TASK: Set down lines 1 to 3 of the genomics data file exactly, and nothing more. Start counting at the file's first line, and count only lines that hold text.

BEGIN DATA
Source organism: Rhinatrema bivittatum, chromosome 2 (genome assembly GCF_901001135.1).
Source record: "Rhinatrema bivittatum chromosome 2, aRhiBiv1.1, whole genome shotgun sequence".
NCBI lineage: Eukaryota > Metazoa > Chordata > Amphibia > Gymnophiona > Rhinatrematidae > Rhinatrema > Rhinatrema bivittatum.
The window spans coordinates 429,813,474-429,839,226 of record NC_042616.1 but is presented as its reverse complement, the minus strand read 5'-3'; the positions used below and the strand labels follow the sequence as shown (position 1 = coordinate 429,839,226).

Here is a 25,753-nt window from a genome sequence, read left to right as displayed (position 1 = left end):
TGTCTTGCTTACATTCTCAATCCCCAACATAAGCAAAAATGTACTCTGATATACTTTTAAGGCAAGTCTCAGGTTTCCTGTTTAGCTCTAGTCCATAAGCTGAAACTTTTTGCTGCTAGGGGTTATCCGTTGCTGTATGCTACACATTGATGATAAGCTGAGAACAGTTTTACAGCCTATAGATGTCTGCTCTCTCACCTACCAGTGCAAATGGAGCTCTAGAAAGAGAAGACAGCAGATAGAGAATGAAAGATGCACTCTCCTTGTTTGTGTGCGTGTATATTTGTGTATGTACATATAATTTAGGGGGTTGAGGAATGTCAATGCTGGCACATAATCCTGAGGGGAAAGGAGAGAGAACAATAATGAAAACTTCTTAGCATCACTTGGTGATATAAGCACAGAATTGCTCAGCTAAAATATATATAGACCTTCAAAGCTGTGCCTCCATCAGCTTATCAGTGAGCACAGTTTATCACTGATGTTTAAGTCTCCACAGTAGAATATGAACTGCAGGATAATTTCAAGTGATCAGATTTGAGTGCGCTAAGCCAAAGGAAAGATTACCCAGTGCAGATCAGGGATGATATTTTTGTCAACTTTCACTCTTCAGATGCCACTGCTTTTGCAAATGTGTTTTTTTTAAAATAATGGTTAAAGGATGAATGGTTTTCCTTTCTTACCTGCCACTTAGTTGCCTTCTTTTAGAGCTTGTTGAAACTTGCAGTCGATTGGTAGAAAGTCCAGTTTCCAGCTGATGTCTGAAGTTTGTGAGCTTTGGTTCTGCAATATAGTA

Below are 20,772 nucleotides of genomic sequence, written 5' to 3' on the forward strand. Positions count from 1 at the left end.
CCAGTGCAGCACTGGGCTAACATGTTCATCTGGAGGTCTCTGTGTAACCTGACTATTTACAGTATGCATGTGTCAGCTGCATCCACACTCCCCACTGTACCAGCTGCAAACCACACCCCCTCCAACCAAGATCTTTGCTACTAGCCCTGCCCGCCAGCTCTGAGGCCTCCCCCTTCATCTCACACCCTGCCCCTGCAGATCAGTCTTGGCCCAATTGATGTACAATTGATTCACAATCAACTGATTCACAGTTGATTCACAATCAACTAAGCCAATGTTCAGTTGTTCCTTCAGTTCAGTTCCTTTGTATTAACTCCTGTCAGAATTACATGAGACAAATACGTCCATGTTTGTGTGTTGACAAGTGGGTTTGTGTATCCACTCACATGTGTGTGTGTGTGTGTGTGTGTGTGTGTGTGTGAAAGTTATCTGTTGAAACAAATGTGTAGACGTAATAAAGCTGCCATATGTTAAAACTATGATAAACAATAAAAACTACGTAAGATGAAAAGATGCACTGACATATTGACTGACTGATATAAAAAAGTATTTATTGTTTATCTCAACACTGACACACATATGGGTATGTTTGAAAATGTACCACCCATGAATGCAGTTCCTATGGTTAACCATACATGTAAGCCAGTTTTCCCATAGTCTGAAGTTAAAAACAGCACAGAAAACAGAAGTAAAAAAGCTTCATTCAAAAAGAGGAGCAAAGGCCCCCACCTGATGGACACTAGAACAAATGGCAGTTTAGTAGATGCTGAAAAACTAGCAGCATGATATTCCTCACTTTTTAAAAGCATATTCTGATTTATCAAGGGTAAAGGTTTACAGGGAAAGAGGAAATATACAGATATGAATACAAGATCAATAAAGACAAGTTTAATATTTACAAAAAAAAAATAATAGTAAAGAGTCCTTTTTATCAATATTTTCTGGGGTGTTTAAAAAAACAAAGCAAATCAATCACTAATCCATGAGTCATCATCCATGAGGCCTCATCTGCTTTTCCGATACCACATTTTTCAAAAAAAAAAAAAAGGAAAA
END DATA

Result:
Source organism: Rhinatrema bivittatum, chromosome 2 (genome assembly GCF_901001135.1).
Source record: "Rhinatrema bivittatum chromosome 2, aRhiBiv1.1, whole genome shotgun sequence".
NCBI lineage: Eukaryota > Metazoa > Chordata > Amphibia > Gymnophiona > Rhinatrematidae > Rhinatrema > Rhinatrema bivittatum.